Author | Malitz, Jerome. author |
---|---|

Title | Introduction to Mathematical Logic [electronic resource] : Set Theory Computable Functions Model Theory / by Jerome Malitz |

Imprint | New York, NY : Springer US, 1979 |

Connect to | http://dx.doi.org/10.1007/978-1-4613-9441-9 |

Descript | XII, 198 p. online resource |

SUMMARY

This book is intended as an undergraduate senior level or beginning graduate level text for mathematical logic. There are virtually no prereยญ quisites, although a familiarity with notions encountered in a beginning course in abstract algebra such as groups, rings, and fields will be useful in providing some motivation for the topics in Part III. An attempt has been made to develop the beginning of each part slowly and then to gradually quicken the pace and the complexity of the material. Each part ends with a brief introduction to selected topics of current interest. The text is divided into three parts: one dealing with set theory, another with computable function theory, and the last with model theory. Part III relies heavily on the notation, concepts and results discussed in Part I and to some extent on Part II. Parts I and II are independent of each other, and each provides enough material for a one semester course. The exercises cover a wide range of difficulty with an emphasis on more routine problems in the earlier sections of each part in order to familiarize the reader with the new notions and methods. The more difficult exercises are accompanied by hints. In some cases significant theorems are develยญ oped step by step with hints in the problems. Such theorems are not used later in the sequence

CONTENT

I: An Introduction to Set Theory -- 1.1 Introduction -- 1.2 Sets -- 1.3 Relations and Functions -- 1.4 Pairings -- 1.5 The Power Set -- 1.6 The Cantor-Bernstein Theorem -- 1.7 Algebraic and Transcendental Numbers -- 1.8 Orderings -- 1.9 The Axiom of Choice -- 1.10 Transfinite Numbers -- 1.11 Paradise Lost, Paradox Found (Axioms for Set Theory) -- 1.12 Declarations of Independence -- II: An Introduction to Computability Theory -- 2.1 Introduction -- 2.2 Turing Machines -- 2.3 Etemonstrating Computability without an Explicit Description of a Turing Machine -- 2.4 Machines for Composition, Recursion, and the โ{128}{156}Least Operatorโ{128}{157} -- 2.5 Of Men and Machines -- 2.6 Non-computable Functions -- 2.7 Universal Machines -- 2.8 Machine Enumerabihty -- 2.9 An Alternate Definition of Computable Function -- 2.10 An Idealized Language -- 2.11 Definabihty in Arithmetic -- 2.12 The Decision Problem for Arithmetic -- 2.13 Axiomatizing Arithmetic -- 2.14 Some Directions in Current Research -- III: An Introduction to Model Theory -- 3.1 Introduction -- 3.2 The First Order Predicate Calculus -- 3.3 Structures -- 3.4 Satisfaction and Truth -- 3.5 Normal Forms -- 3.6 The Compactness Theorem -- 3.7 Proof of the Compactness Theorem -- 3.8 The Lowenheim-Skolem Theorem -- 3.9 The Prefix Problem -- 3.10 Interpolation and Definabihty -- 3.11 Herbrandโ{128}{153}s Theorem -- 3.12 Axiomatizing the Validities of L -- 3.13 Some Recent Trends in Model Theory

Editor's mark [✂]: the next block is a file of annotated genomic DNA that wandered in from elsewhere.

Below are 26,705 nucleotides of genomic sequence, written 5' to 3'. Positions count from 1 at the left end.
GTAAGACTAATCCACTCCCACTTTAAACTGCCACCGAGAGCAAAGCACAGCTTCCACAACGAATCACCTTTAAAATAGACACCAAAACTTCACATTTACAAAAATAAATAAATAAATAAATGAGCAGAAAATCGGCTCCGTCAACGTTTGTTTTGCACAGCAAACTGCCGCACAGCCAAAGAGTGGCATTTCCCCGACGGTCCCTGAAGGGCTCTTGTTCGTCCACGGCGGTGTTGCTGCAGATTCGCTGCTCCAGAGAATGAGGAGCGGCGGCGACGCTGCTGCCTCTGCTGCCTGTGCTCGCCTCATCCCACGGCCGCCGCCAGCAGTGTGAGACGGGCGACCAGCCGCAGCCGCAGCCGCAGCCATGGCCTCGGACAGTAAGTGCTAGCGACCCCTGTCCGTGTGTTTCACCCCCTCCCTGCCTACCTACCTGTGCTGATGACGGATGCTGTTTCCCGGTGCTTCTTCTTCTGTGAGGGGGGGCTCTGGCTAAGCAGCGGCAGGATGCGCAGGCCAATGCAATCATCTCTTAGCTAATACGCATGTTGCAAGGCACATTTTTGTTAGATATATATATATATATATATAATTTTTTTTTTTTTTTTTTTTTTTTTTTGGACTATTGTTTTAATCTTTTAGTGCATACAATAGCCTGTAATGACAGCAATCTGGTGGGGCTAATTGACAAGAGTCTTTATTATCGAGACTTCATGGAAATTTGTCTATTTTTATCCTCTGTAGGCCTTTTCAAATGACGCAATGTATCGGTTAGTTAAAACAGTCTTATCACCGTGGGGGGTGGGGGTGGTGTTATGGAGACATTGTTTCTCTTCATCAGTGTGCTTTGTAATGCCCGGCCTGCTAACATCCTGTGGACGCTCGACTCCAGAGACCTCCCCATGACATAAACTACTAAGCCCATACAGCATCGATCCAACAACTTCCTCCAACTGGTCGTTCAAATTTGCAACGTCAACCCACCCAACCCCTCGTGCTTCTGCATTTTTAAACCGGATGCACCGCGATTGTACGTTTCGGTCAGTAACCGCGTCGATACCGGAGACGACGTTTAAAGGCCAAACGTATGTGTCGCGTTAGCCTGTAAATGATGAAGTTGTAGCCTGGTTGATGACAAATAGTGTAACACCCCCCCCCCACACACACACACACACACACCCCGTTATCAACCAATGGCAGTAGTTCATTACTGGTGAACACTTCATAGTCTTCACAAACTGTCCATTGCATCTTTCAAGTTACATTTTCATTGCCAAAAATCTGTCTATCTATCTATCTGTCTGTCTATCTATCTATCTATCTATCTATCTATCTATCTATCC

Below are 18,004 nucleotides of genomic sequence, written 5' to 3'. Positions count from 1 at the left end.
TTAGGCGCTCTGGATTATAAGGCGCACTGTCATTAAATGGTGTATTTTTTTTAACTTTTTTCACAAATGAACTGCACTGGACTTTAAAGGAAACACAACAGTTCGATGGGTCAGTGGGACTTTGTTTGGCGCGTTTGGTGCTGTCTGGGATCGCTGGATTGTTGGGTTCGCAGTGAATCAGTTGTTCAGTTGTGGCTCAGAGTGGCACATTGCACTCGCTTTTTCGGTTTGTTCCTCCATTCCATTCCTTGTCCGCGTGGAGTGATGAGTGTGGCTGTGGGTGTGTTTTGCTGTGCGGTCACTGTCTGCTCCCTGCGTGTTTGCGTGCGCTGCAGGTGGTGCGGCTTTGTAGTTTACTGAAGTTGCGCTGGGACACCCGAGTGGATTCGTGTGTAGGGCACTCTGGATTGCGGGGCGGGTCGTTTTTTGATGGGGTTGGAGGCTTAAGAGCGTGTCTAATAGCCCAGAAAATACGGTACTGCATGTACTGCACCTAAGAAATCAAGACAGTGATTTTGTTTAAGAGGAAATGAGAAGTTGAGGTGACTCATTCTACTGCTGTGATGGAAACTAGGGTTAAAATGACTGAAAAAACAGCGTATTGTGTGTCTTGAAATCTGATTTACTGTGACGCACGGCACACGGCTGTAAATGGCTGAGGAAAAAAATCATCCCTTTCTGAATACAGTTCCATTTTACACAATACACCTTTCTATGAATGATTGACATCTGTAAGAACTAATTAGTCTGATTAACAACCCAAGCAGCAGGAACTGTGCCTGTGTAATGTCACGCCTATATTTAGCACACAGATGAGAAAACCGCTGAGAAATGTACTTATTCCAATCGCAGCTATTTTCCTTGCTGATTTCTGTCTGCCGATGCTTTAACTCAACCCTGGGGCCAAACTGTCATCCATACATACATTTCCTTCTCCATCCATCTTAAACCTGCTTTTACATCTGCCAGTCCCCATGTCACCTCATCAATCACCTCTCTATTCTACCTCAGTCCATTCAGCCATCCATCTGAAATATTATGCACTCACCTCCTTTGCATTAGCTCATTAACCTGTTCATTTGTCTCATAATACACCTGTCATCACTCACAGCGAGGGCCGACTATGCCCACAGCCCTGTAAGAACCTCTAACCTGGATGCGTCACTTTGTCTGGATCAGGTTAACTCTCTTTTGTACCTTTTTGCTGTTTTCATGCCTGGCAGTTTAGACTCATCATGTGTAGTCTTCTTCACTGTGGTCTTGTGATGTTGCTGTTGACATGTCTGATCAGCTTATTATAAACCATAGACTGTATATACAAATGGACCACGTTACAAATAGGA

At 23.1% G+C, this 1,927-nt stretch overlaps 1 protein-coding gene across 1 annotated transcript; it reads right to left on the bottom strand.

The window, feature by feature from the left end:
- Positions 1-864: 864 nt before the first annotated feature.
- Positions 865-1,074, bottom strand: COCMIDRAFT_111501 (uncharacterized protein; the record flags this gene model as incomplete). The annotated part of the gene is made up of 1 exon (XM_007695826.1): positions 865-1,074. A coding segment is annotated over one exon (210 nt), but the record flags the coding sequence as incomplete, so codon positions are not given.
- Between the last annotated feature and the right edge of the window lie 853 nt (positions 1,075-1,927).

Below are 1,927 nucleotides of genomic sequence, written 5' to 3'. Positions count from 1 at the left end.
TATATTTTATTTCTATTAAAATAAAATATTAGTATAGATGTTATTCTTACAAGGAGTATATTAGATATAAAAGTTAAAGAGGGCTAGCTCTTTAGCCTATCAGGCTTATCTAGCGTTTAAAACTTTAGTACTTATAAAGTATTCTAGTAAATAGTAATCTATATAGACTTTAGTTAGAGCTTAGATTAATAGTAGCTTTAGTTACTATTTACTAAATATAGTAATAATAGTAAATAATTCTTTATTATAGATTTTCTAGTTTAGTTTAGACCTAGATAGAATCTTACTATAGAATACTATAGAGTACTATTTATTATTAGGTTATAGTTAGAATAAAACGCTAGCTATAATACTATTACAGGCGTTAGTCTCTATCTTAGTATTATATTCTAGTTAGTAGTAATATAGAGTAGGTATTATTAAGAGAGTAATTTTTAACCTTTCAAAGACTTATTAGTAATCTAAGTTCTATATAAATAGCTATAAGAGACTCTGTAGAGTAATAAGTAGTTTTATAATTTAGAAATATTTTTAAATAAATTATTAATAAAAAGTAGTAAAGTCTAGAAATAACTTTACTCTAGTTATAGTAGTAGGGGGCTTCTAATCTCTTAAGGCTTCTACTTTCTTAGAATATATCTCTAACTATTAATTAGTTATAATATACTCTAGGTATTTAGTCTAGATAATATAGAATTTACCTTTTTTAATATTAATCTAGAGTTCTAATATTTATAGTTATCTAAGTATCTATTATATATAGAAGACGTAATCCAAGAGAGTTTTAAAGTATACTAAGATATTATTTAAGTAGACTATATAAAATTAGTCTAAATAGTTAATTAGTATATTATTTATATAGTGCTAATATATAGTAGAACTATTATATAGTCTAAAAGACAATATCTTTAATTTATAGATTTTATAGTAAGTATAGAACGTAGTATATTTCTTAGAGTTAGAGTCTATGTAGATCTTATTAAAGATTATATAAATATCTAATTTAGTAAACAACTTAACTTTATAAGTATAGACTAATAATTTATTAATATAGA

Mathematics
Mathematical logic
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Mathematical Logic and Foundations